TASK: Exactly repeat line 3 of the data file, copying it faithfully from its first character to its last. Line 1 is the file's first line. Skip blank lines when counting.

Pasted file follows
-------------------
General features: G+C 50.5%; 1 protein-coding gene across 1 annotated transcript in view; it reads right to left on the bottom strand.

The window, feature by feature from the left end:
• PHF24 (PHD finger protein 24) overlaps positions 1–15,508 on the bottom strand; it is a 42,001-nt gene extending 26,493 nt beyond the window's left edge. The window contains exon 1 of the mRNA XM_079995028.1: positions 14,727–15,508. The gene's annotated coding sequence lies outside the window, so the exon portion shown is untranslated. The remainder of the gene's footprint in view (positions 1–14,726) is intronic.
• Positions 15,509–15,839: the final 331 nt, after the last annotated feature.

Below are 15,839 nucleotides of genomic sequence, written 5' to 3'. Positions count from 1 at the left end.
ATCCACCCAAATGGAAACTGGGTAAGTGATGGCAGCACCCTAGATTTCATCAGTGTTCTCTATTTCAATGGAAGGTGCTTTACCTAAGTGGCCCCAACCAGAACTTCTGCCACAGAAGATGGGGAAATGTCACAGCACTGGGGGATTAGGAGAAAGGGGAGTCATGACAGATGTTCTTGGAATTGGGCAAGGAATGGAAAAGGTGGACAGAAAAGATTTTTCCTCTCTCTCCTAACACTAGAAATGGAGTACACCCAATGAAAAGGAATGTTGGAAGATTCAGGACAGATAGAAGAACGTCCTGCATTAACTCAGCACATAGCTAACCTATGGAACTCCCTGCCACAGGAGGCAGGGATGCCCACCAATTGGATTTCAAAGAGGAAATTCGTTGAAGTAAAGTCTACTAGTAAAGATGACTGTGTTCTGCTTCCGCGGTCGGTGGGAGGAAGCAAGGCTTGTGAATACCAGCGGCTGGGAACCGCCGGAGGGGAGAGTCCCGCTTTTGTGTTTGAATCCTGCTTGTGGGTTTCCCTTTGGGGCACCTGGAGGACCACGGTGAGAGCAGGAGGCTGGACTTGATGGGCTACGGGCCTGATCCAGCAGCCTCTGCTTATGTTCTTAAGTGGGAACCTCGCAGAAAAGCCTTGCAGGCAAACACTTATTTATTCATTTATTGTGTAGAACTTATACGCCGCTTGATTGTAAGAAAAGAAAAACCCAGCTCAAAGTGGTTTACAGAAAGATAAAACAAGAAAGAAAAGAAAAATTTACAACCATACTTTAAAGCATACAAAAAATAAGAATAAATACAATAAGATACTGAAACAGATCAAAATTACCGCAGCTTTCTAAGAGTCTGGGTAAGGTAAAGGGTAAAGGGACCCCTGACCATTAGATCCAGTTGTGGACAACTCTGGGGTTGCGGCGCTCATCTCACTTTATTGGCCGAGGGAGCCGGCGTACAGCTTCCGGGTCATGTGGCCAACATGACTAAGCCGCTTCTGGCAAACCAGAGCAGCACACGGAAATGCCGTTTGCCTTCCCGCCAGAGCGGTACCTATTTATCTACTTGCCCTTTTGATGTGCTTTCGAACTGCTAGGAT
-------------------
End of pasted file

• PHF24 (PHD finger protein 24) overlaps positions 1–15,508 on the bottom strand; it is a 42,001-nt gene extending 26,493 nt beyond the window's left edge. The window contains exon 1 of the mRNA XM_079995028.1: positions 14,727–15,508. The gene's annotated coding sequence lies outside the window, so the exon portion shown is untranslated. The remainder of the gene's footprint in view (positions 1–14,726) is intronic.